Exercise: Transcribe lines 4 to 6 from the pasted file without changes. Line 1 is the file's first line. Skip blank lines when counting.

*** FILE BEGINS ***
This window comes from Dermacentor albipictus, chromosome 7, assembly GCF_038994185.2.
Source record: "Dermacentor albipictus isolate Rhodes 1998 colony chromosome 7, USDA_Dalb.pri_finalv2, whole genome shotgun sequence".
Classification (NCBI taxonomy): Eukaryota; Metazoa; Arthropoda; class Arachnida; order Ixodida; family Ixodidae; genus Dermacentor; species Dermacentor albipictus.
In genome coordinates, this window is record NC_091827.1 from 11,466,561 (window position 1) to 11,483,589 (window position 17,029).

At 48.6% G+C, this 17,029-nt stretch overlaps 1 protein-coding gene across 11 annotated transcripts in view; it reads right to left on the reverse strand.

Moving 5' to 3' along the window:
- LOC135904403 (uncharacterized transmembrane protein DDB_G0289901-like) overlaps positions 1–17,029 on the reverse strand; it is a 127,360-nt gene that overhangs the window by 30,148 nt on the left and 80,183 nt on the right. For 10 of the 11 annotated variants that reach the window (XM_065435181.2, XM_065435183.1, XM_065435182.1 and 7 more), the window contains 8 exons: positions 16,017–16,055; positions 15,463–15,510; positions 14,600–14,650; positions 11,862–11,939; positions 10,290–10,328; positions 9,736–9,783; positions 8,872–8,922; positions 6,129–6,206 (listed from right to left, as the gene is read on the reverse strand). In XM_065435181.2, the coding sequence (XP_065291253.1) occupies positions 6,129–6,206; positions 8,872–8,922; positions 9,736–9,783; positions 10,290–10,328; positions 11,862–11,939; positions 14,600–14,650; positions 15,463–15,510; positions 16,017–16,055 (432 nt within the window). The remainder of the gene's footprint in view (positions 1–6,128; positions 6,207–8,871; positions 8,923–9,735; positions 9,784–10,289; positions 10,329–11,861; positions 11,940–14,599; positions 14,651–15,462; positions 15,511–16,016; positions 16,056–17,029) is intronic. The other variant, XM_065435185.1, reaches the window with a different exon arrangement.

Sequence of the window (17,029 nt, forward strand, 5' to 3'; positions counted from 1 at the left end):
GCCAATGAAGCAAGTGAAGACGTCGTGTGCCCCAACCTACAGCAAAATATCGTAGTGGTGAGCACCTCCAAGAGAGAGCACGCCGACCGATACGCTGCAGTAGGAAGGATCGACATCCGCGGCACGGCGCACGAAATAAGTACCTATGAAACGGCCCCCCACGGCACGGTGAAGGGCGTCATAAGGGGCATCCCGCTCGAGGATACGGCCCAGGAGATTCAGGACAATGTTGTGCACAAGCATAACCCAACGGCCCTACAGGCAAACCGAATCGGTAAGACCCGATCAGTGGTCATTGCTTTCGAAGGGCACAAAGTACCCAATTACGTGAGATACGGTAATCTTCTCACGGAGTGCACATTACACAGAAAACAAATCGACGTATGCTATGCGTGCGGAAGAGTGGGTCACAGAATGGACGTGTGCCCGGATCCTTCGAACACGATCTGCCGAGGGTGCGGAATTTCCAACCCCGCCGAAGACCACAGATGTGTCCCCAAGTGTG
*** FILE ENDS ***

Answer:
In genome coordinates, this window is record NC_091827.1 from 11,466,561 (window position 1) to 11,483,589 (window position 17,029).

At 48.6% G+C, this 17,029-nt stretch overlaps 1 protein-coding gene across 11 annotated transcripts in view; it reads right to left on the reverse strand.

Moving 5' to 3' along the window: